Access Control:

Access control means that, when your facility is open, no visitor, delivery service person or unknown individual is able to enter your facility without being both observed (directly or indirectly) and approved. Several techniques to accomplish that goal may include any or all of the following.
Security Desk
A security desk should be set up in the main lobby of each building which has an open-access or open-door policy. A sign-in/-out log, supervised by an employee who validates identification prior to allowing visitors to proceed into the building, is highly advisable.
Monitored Entrances
Ideally, an institution should have a single entrance only, monitored by a staff person and equipped with an intercom system for communicating with anyone who comes to the door. Simply, an open door policy does not mean that every door need be left open and unlocked.
Checking Credentials
Before allowing a person to enter institution property, seek to make certain his/her identification papers or other credentials (including membership cards) are valid. Police and most utility employees carry identification cards and other documents. It is critical to remember that your employees can probably not tell the difference between valid and forged documentation or credentials. It is questionable whether
your staff can be expected to tell the difference between the real and the fake. It is very easy to purchase a uniform or equipment that enables an intruder to pretend as if he/she has legitimate reason to enter your facility, and without verifying a person’s
identity or legitimacy, it will be difficult to identify a potential intruder. It is worth a few moments to contact the person’s company or organization to determine the legitimacy.

At no time should visitors be allowed to roam freely through your property unsorted or without being observed. That is especially true for individuals who expect to work on your most sensitive systems such as burglar alarms, fire alarms,communication systems or computers. Special diligence should be applied to those individuals when they visit your institution even if they are legitimate. For larger institutions, certain areas should be considered off-limits to all but authorized personnel.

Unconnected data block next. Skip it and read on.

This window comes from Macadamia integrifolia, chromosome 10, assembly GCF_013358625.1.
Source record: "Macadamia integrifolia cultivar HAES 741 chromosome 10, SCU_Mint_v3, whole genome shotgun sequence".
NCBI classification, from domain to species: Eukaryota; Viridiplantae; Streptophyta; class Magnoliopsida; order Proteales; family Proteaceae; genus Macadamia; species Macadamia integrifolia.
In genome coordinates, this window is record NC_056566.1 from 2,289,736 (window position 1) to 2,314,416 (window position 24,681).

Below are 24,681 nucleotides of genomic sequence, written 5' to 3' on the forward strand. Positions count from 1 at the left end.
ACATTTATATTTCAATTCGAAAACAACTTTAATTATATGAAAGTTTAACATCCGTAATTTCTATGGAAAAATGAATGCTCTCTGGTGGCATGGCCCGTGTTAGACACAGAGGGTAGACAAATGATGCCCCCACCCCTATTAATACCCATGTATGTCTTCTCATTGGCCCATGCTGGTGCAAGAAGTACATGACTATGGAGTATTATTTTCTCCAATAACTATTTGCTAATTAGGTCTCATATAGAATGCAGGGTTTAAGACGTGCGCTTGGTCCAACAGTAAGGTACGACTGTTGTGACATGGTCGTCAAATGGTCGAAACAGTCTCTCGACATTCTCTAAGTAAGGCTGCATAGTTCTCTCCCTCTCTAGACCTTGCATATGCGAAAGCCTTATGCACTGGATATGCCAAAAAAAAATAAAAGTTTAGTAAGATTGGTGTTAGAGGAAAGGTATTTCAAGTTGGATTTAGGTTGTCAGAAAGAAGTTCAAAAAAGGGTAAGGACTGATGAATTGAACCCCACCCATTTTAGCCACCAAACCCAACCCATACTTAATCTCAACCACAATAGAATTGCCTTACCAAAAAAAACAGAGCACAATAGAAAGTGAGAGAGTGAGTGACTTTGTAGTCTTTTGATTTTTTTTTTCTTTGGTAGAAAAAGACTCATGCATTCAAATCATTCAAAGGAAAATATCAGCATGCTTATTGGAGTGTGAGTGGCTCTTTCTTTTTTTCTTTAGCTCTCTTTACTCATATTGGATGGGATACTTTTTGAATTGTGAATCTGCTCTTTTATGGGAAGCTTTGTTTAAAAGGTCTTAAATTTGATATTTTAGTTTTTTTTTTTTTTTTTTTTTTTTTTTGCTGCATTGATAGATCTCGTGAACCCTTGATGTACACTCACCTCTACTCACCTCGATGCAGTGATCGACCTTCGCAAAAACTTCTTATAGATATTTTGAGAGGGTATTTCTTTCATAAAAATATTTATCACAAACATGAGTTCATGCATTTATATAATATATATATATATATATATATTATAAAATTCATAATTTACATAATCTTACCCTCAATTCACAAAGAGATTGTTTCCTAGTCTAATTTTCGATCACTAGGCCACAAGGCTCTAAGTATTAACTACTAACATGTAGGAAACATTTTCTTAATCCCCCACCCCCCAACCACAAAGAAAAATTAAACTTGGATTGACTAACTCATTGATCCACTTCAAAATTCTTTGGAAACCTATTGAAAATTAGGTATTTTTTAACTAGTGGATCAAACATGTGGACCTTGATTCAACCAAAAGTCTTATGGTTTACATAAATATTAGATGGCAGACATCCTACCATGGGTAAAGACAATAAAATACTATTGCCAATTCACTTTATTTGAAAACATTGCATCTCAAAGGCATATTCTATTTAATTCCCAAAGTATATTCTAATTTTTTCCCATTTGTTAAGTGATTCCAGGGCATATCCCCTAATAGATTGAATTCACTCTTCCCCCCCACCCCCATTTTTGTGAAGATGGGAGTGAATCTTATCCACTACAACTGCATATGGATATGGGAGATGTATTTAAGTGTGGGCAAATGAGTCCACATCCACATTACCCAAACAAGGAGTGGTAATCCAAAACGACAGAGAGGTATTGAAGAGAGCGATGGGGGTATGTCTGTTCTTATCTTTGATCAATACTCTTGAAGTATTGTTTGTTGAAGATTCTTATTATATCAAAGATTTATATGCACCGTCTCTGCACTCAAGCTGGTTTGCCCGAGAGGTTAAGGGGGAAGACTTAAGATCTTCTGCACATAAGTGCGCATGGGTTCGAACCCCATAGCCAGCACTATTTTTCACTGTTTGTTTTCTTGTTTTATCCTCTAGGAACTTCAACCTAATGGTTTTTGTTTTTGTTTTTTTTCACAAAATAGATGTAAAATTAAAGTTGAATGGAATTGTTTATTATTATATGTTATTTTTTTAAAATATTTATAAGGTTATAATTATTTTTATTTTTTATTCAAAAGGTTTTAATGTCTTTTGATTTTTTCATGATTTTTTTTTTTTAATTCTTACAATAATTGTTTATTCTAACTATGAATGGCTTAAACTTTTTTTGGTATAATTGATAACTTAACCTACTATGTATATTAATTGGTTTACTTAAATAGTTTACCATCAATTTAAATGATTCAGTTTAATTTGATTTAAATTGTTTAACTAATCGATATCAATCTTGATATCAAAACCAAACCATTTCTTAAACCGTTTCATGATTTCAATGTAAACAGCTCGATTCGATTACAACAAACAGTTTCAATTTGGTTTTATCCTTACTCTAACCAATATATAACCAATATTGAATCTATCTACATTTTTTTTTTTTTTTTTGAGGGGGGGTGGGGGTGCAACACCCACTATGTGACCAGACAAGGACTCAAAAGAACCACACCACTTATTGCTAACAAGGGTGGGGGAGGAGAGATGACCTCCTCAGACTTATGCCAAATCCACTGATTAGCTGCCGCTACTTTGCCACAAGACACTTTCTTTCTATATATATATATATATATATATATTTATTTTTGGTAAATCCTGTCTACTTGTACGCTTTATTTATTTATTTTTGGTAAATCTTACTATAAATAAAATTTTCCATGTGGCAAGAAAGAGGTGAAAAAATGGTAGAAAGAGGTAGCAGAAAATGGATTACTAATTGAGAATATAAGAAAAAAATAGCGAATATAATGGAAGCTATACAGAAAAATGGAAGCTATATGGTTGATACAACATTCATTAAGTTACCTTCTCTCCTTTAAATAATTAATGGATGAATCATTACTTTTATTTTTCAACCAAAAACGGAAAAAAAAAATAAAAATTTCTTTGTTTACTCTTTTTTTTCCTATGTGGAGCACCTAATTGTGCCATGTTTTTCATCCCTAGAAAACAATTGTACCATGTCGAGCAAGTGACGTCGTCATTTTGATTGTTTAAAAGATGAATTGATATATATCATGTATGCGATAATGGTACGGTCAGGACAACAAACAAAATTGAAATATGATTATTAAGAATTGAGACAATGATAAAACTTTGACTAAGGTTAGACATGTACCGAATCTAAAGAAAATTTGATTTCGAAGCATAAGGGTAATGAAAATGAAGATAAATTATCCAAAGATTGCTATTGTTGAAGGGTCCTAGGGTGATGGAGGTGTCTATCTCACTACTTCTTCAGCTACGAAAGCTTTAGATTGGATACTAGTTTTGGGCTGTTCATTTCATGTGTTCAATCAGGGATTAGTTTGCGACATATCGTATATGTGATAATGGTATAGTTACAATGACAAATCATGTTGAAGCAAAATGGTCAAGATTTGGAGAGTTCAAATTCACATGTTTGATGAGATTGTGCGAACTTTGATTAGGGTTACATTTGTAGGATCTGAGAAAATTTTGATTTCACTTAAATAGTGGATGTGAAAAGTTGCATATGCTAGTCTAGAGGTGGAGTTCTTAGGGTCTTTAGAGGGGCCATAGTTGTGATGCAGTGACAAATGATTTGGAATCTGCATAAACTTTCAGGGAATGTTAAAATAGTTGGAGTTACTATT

End-of-day locking procedures should include a visual examination of all areas to prevent “stay-behind” intruders.
Photo Identification:
Employee Photo Identification Cards and Badges
All employees should have and wear identification. Such badges make identification of non-employees immediate. Moreover, such cards will not only enable visitors to immediately identify those who work in an institution but will psychologically help employees understand that they are part of their agency’s security team. Photo identification should only be provided with accompanying education regarding their care, the procedure to be followed if they are lost, as well as the manner in which employees should approach unknown individuals. Creating ID badges requires thought. Cards should have clear pictures along with the employee’s name. The institution’s name should not necessarily be placed on the card. In any event, employees should be instructed that their card should be prominently worn while in the building and, for their own safety, kept from view when away from the building. There is no reason why a person in the street or in a train should be able to identify who you are and where you work. Lost cards should be reported immediately.

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